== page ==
The great Wall Street communications brownout
BUSY. (Redial.) Busy. (Redial.) Busy. (Redial.) That's the scenario that many small investors experienced throughout ``Black Monday'' when they tried to telephone their broker on a toll-free number. In the late afternoon panic of the free fall, many callers were further exasperated because they couldn't make the largest and most sophisticated telephone system in the world handle a simple transaction. Those busy signals cost lots of little folks billions of dollars. The problem was uncommon - all lines were engaged, sources confirm. The extraordinarily high volume of calls apparently overtaxed the nation's telephone trading system and sent it reeling along with the Dow.
Trying to figure out how such a system could overload and shut out small investors on Oct. 19 proved to be a murky exercise, much like probing through fog.
The American Telephone & Telegraph Corporation, the largest interstate carrier, won't give figures on just how many calls were recorded that day, though they readily admit that the system registered ``extremely heavy calling, especially into New York.'' Their official line was that ``it was nothing the network couldn't handle,'' that ``no network blockage was experienced.''
But small investors had different experiences. Take, for example, the case of one small investor who said he redialed his broker incessantly for two days before he got a recording stating that all trunk lines were busy, so please try to call again later. And that was at 3:15 a.m. Wednesday! Such plights were common. A Money magazine survey confirmed that only 2 percent of the small investors they contacted had sold their securities, no doubt the fortunate few who were able to get through.
While AT&T still wants the public to believe that the phone system has ``no maximum capacity,'' our knowledge of technology says that's a myth. Computers don't have unlimited power - nor do people.
Bell South executives responded to queries with a little more candor, stating that the system is engineered to accommodate immediately 99 percent of all calls measured during the peak hour of the busiest workday.
Blocking within the phone system can occur at any of four junctions: the ``central office,'' an often unmanned switching building; the long-distance carrier; the ``central office'' at the other end of the line; and finally, the central phone exchange (either a PBX or Centrex) of the firm being called. Internally, the caller then has to be switched to an available phone line and operator.
The most familiar block on 800-number lines is the queue, used to tell callers to hang on until the next available operator can accommodate them. A problem arises when the queue fills in the PBX or Centrex of the firm called, rebuffing all other incoming calls. An overload of callers begins to back up in the system, something like a stopped-up pipeline. The only hint of blocking is a fast-busy signal or a recording indicating an overload.
Brokerage firms were quick to admit that they were swamped by the tidal wave of callers on Black Monday. The volume of calls at just one firm, Fidelity Investments, was more than triple a normal trading day. According to a company spokesman, ``On Oct. 19 and 20, the whole system was backed up for a few hours.''
Those delays prompted Fidelity chairman Edward D. Johnson III to write shareholders, assuring them ``that our 1,400 telephone representatives are working round-the-clock,'' while thanking customers for their ``patience and cooperation.'' Mr. Johnson also announced plans to expand Fidelity's telephone capacity by 50 percent.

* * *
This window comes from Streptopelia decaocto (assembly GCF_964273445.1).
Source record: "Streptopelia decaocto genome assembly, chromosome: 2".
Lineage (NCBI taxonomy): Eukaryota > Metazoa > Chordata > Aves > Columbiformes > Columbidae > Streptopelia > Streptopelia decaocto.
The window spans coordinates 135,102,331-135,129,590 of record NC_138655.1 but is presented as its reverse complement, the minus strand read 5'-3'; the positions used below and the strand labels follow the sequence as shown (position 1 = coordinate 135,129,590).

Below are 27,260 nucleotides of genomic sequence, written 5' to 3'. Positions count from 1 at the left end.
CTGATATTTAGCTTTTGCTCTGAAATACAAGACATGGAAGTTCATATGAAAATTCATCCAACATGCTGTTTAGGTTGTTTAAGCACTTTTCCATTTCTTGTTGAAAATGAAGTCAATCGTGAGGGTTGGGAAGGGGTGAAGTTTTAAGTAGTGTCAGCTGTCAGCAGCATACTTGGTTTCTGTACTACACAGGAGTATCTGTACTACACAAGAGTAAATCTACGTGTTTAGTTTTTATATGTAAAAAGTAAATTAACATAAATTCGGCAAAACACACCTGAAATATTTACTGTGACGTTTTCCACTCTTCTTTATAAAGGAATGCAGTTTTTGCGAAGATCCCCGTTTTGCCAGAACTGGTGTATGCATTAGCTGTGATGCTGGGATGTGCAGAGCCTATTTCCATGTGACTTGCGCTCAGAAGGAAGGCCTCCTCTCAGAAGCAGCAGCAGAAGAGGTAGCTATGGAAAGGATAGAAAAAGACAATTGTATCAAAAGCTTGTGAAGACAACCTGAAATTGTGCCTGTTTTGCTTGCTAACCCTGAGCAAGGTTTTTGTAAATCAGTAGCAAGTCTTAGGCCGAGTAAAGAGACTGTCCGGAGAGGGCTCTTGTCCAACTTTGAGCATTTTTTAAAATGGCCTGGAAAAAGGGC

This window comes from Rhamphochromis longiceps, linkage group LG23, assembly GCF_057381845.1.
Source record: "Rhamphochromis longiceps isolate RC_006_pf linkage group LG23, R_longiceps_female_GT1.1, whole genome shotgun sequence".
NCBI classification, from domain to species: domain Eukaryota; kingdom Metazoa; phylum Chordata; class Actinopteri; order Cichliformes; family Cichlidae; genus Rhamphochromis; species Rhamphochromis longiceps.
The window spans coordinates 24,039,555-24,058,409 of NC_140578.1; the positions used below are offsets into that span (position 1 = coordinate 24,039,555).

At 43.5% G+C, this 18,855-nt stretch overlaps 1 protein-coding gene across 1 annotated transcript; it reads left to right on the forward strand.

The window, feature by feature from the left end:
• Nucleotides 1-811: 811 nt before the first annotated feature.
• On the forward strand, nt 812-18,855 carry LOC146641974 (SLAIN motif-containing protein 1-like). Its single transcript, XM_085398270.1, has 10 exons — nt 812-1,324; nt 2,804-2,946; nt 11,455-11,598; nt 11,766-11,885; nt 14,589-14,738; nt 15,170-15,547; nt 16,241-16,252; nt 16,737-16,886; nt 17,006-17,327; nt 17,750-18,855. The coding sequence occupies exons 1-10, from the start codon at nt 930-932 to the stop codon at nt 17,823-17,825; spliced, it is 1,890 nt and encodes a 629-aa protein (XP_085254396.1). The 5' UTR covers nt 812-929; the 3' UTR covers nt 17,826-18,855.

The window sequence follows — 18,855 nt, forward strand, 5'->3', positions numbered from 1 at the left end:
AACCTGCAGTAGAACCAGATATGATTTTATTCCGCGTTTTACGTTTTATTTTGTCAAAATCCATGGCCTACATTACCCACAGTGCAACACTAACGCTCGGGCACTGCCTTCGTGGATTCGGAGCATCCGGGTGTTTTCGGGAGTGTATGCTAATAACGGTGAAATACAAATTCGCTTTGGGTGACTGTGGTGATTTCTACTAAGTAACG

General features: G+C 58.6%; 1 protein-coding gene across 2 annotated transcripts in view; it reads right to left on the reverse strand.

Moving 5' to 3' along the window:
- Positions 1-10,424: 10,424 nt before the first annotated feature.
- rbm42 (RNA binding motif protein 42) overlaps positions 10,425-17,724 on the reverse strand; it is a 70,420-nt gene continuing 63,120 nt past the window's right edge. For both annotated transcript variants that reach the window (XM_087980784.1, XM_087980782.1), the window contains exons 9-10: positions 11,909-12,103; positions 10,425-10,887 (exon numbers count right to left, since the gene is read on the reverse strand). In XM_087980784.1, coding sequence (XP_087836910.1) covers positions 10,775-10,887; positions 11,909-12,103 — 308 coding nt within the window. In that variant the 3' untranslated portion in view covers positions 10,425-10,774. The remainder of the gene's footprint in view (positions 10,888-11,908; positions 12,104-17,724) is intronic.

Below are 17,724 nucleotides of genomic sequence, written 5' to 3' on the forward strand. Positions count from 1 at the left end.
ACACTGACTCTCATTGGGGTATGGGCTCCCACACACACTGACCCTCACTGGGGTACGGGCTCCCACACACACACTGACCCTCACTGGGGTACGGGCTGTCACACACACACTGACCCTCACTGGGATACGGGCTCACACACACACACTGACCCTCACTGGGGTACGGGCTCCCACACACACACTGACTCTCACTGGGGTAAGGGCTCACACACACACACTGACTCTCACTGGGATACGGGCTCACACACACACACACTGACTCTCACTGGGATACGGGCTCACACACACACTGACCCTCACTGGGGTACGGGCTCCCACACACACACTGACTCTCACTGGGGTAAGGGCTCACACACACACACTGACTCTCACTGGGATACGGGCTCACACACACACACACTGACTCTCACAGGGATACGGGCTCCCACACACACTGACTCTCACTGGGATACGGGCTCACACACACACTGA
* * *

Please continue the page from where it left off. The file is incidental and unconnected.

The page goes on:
Much has been made about the computer's role in this recent crash. The computer tracking of the minute-by-minute market fluctuations and its management of a staggering volume of 650 million traded shares was often assessed in the news media. It was also widely believed that the computer-program selling precipitated a drop in stock prices faster than brokers or investors could track. It's certainly true that in this Information Age, through radio and television news, telex, and on-line computer information services, the news of Wall Street's plummet was transmitted around the world at the speed of light.
Curiously, small-investor reaction to the news was not comparably swift. Technology, while commonly thought to be passive and neutral, may have exerted both positive and negative forces. If more than 2 percent of small investors had actually been able to get through to their brokers and sell their investments, the crash might have been even more catastrophic.
While the public might tolerate a brownout resulting in less effective air conditioning on a sweltering day, it is less likely to bear the consequences of a similar overload in the communications system quite so patiently.
If the capacity of the entire phone system is to be expanded to handle a crisis volume, then that expansion will have to come at each point of potential blockage: the local phone companies' ``central offices,'' the long-distance carriers, and the PBX facilities of the brokerage firms. Phone companies are governed by highly political state public-service commissions. Federal regulations governing the capacity of the phone system do not exist.
While it seems unlikely that we will ever know the full implications of whatever problems and anxieties the small investors might have had one day last month, the investment community now has a glimmer of understanding of the limits of the communication system and the harsh reality of phone trading. The ultimate lesson may be to encourage more face-to-face trading until the system is capable of meeting everyone's needs.
John W. English, a professor of journalism at the University of Georgia, and J. Kevin Schuler, a consultant in communications technology in Chicago, are collaborating on a textbook about computer-assisted writing.